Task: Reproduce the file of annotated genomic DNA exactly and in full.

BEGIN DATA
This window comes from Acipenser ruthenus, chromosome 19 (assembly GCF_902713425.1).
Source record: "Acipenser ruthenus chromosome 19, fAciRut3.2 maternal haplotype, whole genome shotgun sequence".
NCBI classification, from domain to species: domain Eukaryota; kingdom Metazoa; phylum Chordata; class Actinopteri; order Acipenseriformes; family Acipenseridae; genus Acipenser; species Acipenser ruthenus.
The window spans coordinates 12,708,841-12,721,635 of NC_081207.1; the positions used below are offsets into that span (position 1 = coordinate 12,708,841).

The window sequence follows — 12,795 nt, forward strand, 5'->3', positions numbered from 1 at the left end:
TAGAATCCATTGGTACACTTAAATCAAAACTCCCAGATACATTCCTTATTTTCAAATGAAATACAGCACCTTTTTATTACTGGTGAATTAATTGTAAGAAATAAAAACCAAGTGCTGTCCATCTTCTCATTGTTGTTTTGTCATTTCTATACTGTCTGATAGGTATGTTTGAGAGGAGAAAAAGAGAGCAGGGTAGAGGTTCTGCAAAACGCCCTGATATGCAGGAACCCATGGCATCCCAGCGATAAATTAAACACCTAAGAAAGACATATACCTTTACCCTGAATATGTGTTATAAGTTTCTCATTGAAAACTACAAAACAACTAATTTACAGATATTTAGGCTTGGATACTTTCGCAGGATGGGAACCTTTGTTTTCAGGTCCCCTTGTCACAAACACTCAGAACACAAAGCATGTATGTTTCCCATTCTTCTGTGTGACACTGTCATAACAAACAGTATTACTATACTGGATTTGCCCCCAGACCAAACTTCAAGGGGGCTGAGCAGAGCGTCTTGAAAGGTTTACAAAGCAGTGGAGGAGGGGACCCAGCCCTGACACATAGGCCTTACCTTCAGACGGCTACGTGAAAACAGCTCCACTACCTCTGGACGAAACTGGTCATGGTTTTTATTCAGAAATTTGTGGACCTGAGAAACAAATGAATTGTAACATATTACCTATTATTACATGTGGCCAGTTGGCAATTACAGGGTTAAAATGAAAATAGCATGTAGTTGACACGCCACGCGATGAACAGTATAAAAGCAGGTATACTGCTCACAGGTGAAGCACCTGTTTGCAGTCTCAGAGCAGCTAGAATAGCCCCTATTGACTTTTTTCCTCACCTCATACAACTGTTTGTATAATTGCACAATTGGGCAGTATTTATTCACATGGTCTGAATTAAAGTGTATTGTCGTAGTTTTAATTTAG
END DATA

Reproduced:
This window comes from Acipenser ruthenus, chromosome 19 (assembly GCF_902713425.1).
Source record: "Acipenser ruthenus chromosome 19, fAciRut3.2 maternal haplotype, whole genome shotgun sequence".
NCBI classification, from domain to species: domain Eukaryota; kingdom Metazoa; phylum Chordata; class Actinopteri; order Acipenseriformes; family Acipenseridae; genus Acipenser; species Acipenser ruthenus.
The window spans coordinates 12,708,841-12,721,635 of NC_081207.1; the positions used below are offsets into that span (position 1 = coordinate 12,708,841).

The window sequence follows — 12,795 nt, forward strand, 5'->3', positions numbered from 1 at the left end:
TAGAATCCATTGGTACACTTAAATCAAAACTCCCAGATACATTCCTTATTTTCAAATGAAATACAGCACCTTTTTATTACTGGTGAATTAATTGTAAGAAATAAAAACCAAGTGCTGTCCATCTTCTCATTGTTGTTTTGTCATTTCTATACTGTCTGATAGGTATGTTTGAGAGGAGAAAAAGAGAGCAGGGTAGAGGTTCTGCAAAACGCCCTGATATGCAGGAACCCATGGCATCCCAGCGATAAATTAAACACCTAAGAAAGACATATACCTTTACCCTGAATATGTGTTATAAGTTTCTCATTGAAAACTACAAAACAACTAATTTACAGATATTTAGGCTTGGATACTTTCGCAGGATGGGAACCTTTGTTTTCAGGTCCCCTTGTCACAAACACTCAGAACACAAAGCATGTATGTTTCCCATTCTTCTGTGTGACACTGTCATAACAAACAGTATTACTATACTGGATTTGCCCCCAGACCAAACTTCAAGGGGGCTGAGCAGAGCGTCTTGAAAGGTTTACAAAGCAGTGGAGGAGGGGACCCAGCCCTGACACATAGGCCTTACCTTCAGACGGCTACGTGAAAACAGCTCCACTACCTCTGGACGAAACTGGTCATGGTTTTTATTCAGAAATTTGTGGACCTGAGAAACAAATGAATTGTAACATATTACCTATTATTACATGTGGCCAGTTGGCAATTACAGGGTTAAAATGAAAATAGCATGTAGTTGACACGCCACGCGATGAACAGTATAAAAGCAGGTATACTGCTCACAGGTGAAGCACCTGTTTGCAGTCTCAGAGCAGCTAGAATAGCCCCTATTGACTTTTTTCCTCACCTCATACAACTGTTTGTATAATTGCACAATTGGGCAGTATTTATTCACATGGTCTGAATTAAAGTGTATTGTCGTAGTTTTAATTTAG